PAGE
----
Philip Glass’s Music In Eight Parts Gets Official Debut After 50 Years

A lost work by minimalist composer Philip Glass has been found and restored, after 50 years, and is getting its world premier as a recorded work.

Music In Eight Parts was performed a handful of time in 1970, but the manuscript was lost for decades. It was recently found and put up for auction at Christie’s Auction House in New York City in late-2017.

Since then, the score was obtained by Glass’s publishers, Dunvagen Music Publishers, and a new arrangement has been made, with Glass’s supervision, for the current Philip Glass Ensemble, featuring woodwinds, keyboard, and voice.

The Philip Glass Ensemble recorded its parts remotely in April 2020, and they were assembled by music director Michael Riesman at his home studio in Manhattan.

Here’s what the publisher has to say about the work:

“Glass defines Minimalism in his music as existing from 1965 to 1975 – up to and including his opera Einstein on the Beach (1975-76) These largely theoretical pieces such as Music in Similar Motion (1969), Music in Fifths (1969), Music with Changing Parts (1970) all led to Glass’s seminal compendium Music in Twelve Parts (1971-74.)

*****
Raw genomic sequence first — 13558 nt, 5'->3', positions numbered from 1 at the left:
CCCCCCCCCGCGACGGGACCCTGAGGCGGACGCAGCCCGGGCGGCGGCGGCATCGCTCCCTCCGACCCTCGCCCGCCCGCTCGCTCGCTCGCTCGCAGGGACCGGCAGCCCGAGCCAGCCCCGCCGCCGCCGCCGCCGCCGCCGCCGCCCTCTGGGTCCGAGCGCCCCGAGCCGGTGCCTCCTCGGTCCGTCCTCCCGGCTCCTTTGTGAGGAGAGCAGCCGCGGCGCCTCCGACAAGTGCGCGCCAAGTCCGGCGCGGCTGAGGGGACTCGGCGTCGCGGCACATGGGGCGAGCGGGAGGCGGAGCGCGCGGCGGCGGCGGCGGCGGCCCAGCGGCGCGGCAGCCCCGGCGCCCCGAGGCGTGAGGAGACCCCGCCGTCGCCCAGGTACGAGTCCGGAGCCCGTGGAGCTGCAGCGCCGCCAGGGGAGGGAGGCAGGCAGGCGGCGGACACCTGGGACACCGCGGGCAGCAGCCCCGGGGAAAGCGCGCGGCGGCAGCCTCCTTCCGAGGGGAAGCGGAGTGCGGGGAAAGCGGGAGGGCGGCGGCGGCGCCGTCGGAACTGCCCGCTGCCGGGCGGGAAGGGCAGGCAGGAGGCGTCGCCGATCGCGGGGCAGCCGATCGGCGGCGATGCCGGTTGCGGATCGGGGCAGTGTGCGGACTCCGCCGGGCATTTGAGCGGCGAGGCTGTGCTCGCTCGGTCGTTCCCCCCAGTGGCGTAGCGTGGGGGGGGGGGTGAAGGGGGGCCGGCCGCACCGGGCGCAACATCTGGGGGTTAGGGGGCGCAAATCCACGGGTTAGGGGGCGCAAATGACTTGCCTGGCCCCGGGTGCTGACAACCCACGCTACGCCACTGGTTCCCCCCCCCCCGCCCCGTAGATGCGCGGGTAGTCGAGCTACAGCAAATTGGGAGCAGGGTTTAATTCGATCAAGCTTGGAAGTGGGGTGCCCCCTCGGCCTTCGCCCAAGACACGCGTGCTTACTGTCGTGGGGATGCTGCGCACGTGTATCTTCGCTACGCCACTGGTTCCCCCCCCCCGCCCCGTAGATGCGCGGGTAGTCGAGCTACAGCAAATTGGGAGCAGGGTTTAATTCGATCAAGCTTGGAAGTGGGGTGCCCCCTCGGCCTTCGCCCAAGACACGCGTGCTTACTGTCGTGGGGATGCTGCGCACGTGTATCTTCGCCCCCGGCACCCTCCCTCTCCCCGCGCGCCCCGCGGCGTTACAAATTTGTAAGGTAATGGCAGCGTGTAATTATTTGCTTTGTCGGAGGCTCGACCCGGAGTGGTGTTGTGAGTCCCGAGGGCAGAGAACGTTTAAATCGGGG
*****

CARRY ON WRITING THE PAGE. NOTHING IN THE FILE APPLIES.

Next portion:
So how can a major piece from this time go missing?

It’s theorized that after Glass’s 1975 opera, Einstein on the Beach landed the composer in a fair amount of debt, Glass was forced to sell a number of scores. In Glass’s archive, only fragmentary sketches of MUSIC IN EIGHT PARTS remained as evidence of the piece’s existence. Glass “never intended this early music to last” and yet these pieces have ended up being some of his most appreciated.

MUSIC IN EIGHT PARTS is immediately recognizable as being of Glass’s minimalist musical language in full stride and it is played with absolute mastery by the specialists of this repertoire.”

This world premiere recording was produced by Lisa Bielawa, Richard Guérin, and Michael Riesman and features artwork by artist Sol LeWitt, frequent collaborator of Glass’s including works like Dance from 1979. It was LeWitt that designed the cover for the original recording of Music in Twelve Parts in the 1970s.

You can preview Music In Twelve Parts at the Orange Mountain Music site.

3 thoughts on “Philip Glass’s Music In Eight Parts Gets Official Debut After 50 Years

  1. I was flipping through the channels last night and I came across Koyaanisqatsi showing with commercial breaks. At first I thought it was sacrilege, but then it just kinda fit. Weird.

  2. Interesting. Yea, somehow that seems quite dystopian and self-fulfilling– interspersing Koyaanisqatsi with pimple cream commercials.

    I usually don’t enjoy that kind of loopy minimalism, where a simple pattern starts to sound like various rhythmic groupings superimposed over a basic beat. It’s not exaggerating to say that there are iOS apps (like Fugue Machine), even simple step-sequencers, that can churn out bunches of these kinds of “works” with even more (less?) minimal effort.

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